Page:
I worked hard, but made few friends. Even the teachers often disapproved of my personality, though I know they found my talent intriguing and my hard work commendable. I would hear as much occasionally. Something like 'if only she would apply the same concentration to other things as she does to battle training – I swear, that girl is headed for squad Eleven!' Of course, I couldn't stop myself from asking about the Thirteen Court Guard Divisions after that, especially Squad Eleven. I was amused to no end to hear the name of their leader – Zaraki Kenpachi-taichou – but no matter how much I wanted to aim for joining them, I found myself sitting up late at night, knowing that doing that would keep me chained to the past. So instead of training my strengths – the sword and destructive arts – I concentrated on restraining and healing kidou, and later shunpo. Once I found myself appreciating that training, it all fell into place. This was at the end of my first year at the academy, at the same time as I made a friend.
He was a tiny guy and before I started training my kidou I wouldn't have looked at him twice. He was obviously not suited for swordplay and everyone was rather certain that if he was headed for a Court Guard Squad, it would be the healers of Fourth. Otherwise, he would probably do best in the Kidou Corps. He was pretty much my opposite, definitely insignificant in swordplay, but I liked plain old Taro.
We made friends surprisingly quickly. It was even better when I realised that he was incredibly skilled with healing kidou, the demon art that practically made me tear my hair out in frustration. It was more than just a friendship, it was a partnership. He helped me past the hurdles on the way to being a decent healer and in return I would work with him on his swordfighting. By the end of my second year, my teachers had changed their attitude toward me, but I didn't notice anymore.
One thing I did notice was the first time we got high-ranking visitors. I was sparring in the training yard with another fairly decent student. I remember thinking that I needed to loosen up some of my tension before starting my kidou exercises. Then my opponent suddenly froze and I had to manoeuvre like crazy to keep myself from cutting off anything important on either of us. I shouted some appropriate obscenities at him for spacing out like that.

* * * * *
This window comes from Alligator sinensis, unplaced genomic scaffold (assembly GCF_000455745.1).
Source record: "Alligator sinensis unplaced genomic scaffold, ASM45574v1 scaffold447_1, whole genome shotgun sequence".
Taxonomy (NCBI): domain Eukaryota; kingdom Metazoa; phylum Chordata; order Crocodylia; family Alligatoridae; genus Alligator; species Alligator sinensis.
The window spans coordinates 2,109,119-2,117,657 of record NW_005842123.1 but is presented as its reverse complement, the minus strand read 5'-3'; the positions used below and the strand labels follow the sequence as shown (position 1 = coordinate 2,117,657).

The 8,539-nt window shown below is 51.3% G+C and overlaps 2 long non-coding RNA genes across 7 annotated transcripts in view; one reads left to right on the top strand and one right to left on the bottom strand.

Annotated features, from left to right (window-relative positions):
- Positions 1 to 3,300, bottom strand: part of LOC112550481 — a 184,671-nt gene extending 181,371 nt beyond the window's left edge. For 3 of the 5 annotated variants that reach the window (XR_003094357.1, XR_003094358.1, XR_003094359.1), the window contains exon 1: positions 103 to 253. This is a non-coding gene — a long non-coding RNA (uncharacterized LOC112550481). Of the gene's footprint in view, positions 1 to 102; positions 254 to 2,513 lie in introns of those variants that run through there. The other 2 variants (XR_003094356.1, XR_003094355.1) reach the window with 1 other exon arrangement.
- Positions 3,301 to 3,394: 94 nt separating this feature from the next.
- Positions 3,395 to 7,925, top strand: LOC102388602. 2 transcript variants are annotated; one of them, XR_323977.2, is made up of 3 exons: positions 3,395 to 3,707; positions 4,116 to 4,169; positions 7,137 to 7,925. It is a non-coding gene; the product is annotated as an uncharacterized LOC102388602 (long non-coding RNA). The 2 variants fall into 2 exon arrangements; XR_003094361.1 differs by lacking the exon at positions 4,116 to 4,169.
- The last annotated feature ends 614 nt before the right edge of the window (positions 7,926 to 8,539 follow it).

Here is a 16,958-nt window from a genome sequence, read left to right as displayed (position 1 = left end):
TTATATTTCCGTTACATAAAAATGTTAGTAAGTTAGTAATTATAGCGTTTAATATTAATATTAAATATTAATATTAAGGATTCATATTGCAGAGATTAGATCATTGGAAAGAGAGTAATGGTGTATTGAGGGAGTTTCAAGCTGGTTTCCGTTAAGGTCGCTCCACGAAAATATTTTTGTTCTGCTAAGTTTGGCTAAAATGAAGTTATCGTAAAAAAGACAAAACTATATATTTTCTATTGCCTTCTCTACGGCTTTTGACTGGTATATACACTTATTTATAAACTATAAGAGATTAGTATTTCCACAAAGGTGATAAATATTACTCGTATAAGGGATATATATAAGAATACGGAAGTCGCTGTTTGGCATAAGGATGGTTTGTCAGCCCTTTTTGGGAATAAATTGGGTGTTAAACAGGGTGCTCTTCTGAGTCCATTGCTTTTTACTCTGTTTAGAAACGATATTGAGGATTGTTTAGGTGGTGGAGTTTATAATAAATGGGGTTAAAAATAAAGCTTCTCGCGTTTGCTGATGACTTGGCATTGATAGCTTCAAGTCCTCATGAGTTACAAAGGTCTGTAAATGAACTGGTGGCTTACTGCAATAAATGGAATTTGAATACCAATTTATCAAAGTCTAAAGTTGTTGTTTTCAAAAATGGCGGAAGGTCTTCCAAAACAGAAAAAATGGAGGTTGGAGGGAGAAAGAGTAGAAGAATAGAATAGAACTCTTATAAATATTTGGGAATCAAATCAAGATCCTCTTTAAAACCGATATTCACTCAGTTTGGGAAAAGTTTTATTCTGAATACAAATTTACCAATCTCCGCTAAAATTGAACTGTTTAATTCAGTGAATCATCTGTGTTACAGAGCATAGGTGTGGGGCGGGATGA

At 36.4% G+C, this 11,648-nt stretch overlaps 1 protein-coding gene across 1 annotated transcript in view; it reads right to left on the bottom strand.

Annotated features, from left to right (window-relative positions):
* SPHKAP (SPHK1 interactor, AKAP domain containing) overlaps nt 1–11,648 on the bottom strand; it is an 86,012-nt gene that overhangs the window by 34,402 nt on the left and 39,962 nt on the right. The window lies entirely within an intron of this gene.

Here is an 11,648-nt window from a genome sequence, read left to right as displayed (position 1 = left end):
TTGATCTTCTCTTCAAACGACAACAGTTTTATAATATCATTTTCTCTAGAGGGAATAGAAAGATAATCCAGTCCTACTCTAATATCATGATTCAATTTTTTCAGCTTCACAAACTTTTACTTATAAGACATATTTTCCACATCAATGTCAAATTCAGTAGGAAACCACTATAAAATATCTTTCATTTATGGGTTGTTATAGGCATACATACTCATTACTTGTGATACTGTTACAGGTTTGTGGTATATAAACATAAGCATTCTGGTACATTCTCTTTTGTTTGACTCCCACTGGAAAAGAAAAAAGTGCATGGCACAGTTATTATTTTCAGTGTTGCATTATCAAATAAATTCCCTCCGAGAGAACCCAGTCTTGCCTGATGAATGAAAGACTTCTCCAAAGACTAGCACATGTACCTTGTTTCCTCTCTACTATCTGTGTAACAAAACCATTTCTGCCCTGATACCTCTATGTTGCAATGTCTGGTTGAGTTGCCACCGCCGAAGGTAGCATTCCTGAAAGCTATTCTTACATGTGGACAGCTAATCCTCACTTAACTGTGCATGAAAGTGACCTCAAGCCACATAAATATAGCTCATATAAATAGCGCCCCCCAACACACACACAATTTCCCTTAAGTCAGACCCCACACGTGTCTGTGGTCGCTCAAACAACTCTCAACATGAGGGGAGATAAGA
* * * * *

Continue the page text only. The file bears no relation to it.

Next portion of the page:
Then I felt it. It was like standing next to a confined thunderstorm. The power was in the air, just under the surface, suppressed so tightly that it was impossible to tell how much it was – just that it was abnormally much. I gaped in pure amazement at the odd pair following the head teacher over the yard. I recognised a captain's haori, of course, we had been instructed well enough and with nothing to go back to I had soaked in every piece of information eagerly.
The taichou was slightly shorter than his companion. She didn't seem all that dangerous with her golden hair and scandalous dress code, but since she didn't hold back her reiatsu quite as firmly as her captain, it was still obvious that hers was respectable in its own right. I had heard of them, but then who hadn't? The boy genius and his… impious fukutaichou.
My opponent, having spent a few more years at the Academy than I, unfroze sooner and aimed a half-serious swing at me. The eyes that fixed on me as I sidestepped and held up my hand in a gesture asking my sparring partner to wait – those eyes were sharper than any sword that had been pointed at me until that moment. They were a startling sea green that deepened as they widened just ever so slightly, only to be instantly blanked out and turned away, as if that intense glance, that moment's surprise, hadn't even existed.
That was the first time I saw a leader of Soul Society and during my time as a Shinigami I would come to appreciate Hitsugaya-taichou's restraint. Then again, that was the last thing on my mind as I watched the two, who were almost mythical to me. That was the beginning of the end of my time at the Academy, though it would take me a full year to actually finish my education.